Neither Kulanu nor QUAIA returned requests from the Forward for comment.


Permalink | | Share | Email | Print | Filed under: pinkwashing, Queers Against Israeli Apartheid, Toronto, LGBTQ, LGBT

The Jewish Daily Forward welcomes reader comments in order to promote thoughtful discussion on issues of importance to the Jewish community. In the interest of maintaining a civil forum, The Jewish Daily Forwardrequires that all commenters be appropriately respectful toward our writers, other commenters and the subjects of the articles. Vigorous debate and reasoned critique are welcome; name-calling and personal invective are not. While we generally do not seek to edit or actively moderate comments, our spam filter prevents most links and certain key words from being posted and The Jewish Daily Forward reserves the right to remove comments for any reason.




Find us on Facebook!
  • What do you think of Wonder Woman's new look?
  • "She said that Ruven Barkan, a Conservative rabbi, came into her classroom, closed the door and turned out the lights. He asked the class of fourth graders to lie on the floor and relax their bodies. Then, he asked them to pray for abused children." Read Paul Berger's compelling story about a #Savannah community in turmoil:
  • “Everything around me turns orange, then a second of silence, then a bomb goes off!" First installment of Walid Abuzaid’s account of the war in #Gaza:
  • Is boredom un-Jewish?
  • Let's face it: there's really only one Katz's Delicatessen.
  • "Dear Diaspora Jews, I’m sorry to break it to you, but you can’t have it both ways. You can’t insist that every Jew is intrinsically part of the Israeli state and that Jews are also intrinsically separate from, and therefore not responsible for, the actions of the Israeli state." Do you agree?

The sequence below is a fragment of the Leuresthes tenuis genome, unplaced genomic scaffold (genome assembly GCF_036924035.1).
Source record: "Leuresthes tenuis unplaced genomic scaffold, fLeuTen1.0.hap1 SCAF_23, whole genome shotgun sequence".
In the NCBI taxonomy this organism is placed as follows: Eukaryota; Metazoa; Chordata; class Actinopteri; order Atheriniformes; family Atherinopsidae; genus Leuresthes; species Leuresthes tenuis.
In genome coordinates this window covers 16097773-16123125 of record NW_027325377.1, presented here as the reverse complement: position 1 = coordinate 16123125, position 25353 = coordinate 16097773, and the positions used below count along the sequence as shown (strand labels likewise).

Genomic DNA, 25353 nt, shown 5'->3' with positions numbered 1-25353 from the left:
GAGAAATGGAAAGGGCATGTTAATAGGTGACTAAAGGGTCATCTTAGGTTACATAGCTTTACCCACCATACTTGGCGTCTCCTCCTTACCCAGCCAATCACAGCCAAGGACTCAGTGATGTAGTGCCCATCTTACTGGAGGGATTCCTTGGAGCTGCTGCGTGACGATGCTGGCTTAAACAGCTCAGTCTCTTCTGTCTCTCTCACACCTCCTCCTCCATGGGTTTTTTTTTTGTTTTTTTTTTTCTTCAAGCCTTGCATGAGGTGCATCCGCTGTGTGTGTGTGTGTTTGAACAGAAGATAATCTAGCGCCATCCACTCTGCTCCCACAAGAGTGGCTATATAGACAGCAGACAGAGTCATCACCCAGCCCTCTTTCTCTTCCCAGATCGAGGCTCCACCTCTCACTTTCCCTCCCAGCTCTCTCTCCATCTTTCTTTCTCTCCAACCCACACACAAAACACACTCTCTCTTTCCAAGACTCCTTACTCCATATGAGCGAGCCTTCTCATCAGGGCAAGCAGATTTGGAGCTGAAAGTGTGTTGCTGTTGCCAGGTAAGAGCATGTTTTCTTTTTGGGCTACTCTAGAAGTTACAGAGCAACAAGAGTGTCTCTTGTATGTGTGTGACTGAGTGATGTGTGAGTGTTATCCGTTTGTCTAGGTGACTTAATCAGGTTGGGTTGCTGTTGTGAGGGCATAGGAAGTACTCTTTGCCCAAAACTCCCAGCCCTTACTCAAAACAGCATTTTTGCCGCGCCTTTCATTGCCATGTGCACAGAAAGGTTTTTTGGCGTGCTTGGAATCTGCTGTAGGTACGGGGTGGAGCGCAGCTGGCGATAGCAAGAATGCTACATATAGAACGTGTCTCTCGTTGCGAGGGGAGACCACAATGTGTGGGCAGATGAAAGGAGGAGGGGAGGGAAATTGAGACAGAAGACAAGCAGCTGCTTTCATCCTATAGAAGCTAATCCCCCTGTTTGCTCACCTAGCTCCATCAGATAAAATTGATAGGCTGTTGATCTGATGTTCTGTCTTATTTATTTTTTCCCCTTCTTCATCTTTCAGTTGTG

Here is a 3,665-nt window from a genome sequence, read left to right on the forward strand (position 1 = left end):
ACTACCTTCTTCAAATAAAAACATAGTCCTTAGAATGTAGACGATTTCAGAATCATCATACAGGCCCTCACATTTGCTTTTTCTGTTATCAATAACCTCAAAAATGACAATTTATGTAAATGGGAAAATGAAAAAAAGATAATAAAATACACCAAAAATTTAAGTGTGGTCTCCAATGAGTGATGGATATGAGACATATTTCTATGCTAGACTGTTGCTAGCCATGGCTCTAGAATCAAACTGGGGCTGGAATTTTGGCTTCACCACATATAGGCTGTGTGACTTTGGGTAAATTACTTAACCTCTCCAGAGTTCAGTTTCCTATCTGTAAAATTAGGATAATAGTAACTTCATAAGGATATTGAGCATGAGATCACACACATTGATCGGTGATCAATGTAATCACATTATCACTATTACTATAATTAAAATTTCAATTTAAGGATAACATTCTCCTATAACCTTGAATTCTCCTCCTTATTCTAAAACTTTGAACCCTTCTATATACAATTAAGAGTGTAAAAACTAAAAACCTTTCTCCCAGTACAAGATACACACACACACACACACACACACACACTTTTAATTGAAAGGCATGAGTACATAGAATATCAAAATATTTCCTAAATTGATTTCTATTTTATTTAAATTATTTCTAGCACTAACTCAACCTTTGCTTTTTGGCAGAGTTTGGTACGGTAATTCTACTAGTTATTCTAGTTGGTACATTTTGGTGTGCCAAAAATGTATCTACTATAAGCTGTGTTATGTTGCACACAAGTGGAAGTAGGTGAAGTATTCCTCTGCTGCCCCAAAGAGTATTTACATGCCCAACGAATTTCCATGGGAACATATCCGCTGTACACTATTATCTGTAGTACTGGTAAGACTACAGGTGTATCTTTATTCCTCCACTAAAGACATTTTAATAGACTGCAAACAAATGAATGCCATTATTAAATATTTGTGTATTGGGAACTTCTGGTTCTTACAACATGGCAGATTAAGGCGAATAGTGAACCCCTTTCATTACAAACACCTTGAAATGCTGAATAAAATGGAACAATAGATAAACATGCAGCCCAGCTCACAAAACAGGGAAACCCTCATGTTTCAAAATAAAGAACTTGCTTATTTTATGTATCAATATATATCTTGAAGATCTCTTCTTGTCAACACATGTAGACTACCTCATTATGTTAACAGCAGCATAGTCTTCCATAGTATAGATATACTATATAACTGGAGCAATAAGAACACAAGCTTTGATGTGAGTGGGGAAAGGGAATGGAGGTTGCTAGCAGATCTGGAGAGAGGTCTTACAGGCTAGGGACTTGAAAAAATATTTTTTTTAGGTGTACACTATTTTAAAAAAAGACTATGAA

• Are Michelangelo's paintings anti-Semitic? Meet the Jews of the Sistine Chapel: http://jd.fo/i4UDl
  • What does the Israel-Hamas war look like through Haredi eyes?
  • Was Israel really shocked to find there are networks of tunnels under Gaza?
  • “Going to Berlin, I had a sense of something waiting there for me. I was searching for something and felt I could unlock it by walking the streets where my grandfather walked and where my father grew up.”
  • How can 3 contradictory theories of Yiddish co-exist? Share this with Yiddish lovers!
  • "We must answer truthfully: Has a drop of all this bloodshed really helped bring us to a better place?”
  • "There are two roads. We have repeatedly taken the one more traveled, and that has made all the difference." Dahlia Scheindlin looks at the roots of Israel's conflict with Gaza.
  • Shalom, Cooperstown! Cooperstown Jewish mayor Jeff Katz and Jeff Idelson, director of the National Baseball Hall of Fame, work together to oversee induction weekend.
  • A boost for morale, if not morals.
  • from-cache

Would you like to receive updates about new stories?




















We will not share your e-mail address or other personal information.

Already subscribed? Manage your subscription.